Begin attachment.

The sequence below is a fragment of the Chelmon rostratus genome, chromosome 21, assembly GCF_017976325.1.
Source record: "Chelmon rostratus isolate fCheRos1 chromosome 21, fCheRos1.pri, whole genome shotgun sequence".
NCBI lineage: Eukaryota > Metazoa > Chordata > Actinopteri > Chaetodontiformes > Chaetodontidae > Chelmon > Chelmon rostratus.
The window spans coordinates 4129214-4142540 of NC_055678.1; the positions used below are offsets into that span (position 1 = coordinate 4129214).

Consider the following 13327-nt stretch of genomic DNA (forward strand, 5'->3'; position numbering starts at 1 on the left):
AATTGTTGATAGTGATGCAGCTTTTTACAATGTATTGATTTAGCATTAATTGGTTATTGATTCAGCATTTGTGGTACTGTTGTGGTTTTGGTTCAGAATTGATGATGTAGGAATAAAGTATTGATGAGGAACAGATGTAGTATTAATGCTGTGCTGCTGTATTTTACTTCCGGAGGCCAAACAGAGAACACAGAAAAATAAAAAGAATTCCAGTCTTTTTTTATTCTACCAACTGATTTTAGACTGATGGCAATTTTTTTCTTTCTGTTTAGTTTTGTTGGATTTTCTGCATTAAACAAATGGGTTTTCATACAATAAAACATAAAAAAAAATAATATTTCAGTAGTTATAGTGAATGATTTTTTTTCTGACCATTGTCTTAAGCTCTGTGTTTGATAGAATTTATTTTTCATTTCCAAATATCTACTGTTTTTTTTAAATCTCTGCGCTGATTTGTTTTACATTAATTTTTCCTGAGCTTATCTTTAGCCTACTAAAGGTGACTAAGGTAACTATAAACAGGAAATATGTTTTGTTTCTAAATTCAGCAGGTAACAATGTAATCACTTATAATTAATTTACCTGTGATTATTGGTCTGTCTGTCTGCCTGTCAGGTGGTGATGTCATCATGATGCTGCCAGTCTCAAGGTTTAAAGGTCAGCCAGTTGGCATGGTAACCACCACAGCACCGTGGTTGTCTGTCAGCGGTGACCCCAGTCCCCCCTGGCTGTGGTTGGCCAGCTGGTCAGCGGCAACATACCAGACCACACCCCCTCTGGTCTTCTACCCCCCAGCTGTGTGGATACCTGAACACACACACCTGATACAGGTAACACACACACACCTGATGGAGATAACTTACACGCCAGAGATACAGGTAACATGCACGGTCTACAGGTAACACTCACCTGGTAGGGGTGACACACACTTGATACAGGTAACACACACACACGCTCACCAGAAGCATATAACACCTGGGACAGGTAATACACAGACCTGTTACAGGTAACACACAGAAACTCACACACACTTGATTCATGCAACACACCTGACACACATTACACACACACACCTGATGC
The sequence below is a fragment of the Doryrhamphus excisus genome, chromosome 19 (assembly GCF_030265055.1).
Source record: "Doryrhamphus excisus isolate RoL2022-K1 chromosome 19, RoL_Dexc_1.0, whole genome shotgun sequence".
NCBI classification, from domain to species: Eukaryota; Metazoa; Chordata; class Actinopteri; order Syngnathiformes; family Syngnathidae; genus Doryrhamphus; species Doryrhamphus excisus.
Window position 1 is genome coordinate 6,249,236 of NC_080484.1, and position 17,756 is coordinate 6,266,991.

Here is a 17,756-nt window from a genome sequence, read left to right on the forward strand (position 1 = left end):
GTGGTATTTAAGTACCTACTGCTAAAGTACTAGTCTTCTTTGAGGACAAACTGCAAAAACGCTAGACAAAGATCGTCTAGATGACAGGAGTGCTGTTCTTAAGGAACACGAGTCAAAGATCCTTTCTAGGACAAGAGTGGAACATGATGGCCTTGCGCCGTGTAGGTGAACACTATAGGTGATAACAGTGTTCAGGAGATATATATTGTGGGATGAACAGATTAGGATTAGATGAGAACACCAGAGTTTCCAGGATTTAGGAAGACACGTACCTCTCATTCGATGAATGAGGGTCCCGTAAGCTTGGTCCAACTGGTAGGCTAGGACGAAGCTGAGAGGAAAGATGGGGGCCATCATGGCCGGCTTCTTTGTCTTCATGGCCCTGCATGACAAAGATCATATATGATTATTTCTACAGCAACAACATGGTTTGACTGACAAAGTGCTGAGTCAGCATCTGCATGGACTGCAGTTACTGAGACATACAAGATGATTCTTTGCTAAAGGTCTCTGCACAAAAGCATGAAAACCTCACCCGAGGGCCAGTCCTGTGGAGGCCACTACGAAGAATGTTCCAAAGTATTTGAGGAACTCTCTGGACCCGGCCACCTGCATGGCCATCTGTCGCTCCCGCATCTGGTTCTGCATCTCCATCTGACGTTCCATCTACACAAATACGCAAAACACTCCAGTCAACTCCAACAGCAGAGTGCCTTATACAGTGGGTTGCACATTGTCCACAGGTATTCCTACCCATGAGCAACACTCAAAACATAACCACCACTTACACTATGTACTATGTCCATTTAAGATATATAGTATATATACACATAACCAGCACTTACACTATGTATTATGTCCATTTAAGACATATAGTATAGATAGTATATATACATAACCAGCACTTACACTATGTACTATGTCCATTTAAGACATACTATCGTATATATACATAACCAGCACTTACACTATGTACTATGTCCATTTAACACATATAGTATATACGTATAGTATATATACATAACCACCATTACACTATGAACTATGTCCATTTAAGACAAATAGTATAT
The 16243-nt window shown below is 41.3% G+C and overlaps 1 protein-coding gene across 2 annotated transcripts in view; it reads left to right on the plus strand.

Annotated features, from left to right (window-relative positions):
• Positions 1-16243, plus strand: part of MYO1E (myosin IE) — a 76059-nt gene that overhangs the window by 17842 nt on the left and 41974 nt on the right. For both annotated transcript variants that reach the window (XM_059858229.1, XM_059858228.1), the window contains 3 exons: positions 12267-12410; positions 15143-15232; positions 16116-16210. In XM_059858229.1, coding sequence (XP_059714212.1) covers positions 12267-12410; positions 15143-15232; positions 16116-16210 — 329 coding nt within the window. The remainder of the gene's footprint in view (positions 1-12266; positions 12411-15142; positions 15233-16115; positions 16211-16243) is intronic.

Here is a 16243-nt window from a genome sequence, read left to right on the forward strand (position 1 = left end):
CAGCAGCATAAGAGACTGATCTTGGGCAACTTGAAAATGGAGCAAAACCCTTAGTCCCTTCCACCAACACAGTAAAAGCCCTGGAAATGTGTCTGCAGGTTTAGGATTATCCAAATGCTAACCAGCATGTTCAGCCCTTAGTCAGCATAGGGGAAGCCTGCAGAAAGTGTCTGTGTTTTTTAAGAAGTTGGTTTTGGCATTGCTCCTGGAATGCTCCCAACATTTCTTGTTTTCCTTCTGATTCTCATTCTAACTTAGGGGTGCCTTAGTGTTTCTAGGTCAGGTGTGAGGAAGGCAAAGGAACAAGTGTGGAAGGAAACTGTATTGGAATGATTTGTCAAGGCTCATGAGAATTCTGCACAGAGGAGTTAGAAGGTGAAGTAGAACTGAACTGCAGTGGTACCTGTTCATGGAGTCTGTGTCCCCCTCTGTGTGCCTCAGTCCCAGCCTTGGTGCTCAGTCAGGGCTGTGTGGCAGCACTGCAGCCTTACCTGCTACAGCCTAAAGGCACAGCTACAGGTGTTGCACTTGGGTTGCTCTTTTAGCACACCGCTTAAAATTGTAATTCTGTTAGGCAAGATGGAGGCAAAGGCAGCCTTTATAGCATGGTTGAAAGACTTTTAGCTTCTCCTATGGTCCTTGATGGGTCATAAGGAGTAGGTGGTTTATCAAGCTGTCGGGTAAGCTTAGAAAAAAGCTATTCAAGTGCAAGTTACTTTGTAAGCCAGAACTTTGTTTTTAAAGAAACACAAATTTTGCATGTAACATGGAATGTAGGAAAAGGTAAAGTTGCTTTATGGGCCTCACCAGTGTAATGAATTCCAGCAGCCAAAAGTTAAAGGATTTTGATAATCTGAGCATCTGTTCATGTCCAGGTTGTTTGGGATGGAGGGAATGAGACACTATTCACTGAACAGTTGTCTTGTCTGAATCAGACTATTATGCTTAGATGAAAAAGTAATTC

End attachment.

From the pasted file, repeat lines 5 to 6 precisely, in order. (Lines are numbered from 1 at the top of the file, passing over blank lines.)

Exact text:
Consider the following 13327-nt stretch of genomic DNA (forward strand, 5'->3'; position numbering starts at 1 on the left):
AATTGTTGATAGTGATGCAGCTTTTTACAATGTATTGATTTAGCATTAATTGGTTATTGATTCAGCATTTGTGGTACTGTTGTGGTTTTGGTTCAGAATTGATGATGTAGGAATAAAGTATTGATGAGGAACAGATGTAGTATTAATGCTGTGCTGCTGTATTTTACTTCCGGAGGCCAAACAGAGAACACAGAAAAATAAAAAGAATTCCAGTCTTTTTTTATTCTACCAACTGATTTTAGACTGATGGCAATTTTTTTCTTTCTGTTTAGTTTTGTTGGATTTTCTGCATTAAACAAATGGGTTTTCATACAATAAAACATAAAAAAAAATAATATTTCAGTAGTTATAGTGAATGATTTTTTTTCTGACCATTGTCTTAAGCTCTGTGTTTGATAGAATTTATTTTTCATTTCCAAATATCTACTGTTTTTTTTAAATCTCTGCGCTGATTTGTTTTACATTAATTTTTCCTGAGCTTATCTTTAGCCTACTAAAGGTGACTAAGGTAACTATAAACAGGAAATATGTTTTGTTTCTAAATTCAGCAGGTAACAATGTAATCACTTATAATTAATTTACCTGTGATTATTGGTCTGTCTGTCTGCCTGTCAGGTGGTGATGTCATCATGATGCTGCCAGTCTCAAGGTTTAAAGGTCAGCCAGTTGGCATGGTAACCACCACAGCACCGTGGTTGTCTGTCAGCGGTGACCCCAGTCCCCCCTGGCTGTGGTTGGCCAGCTGGTCAGCGGCAACATACCAGACCACACCCCCTCTGGTCTTCTACCCCCCAGCTGTGTGGATACCTGAACACACACACCTGATACAGGTAACACACACACACCTGATGGAGATAACTTACACGCCAGAGATACAGGTAACATGCACGGTCTACAGGTAACACTCACCTGGTAGGGGTGACACACACTTGATACAGGTAACACACACACACGCTCACCAGAAGCATATAACACCTGGGACAGGTAATACACAGACCTGTTACAGGTAACACACAGAAACTCACACACACTTGATTCATGCAACACACCTGACACACATTACACACACACACCTGATGC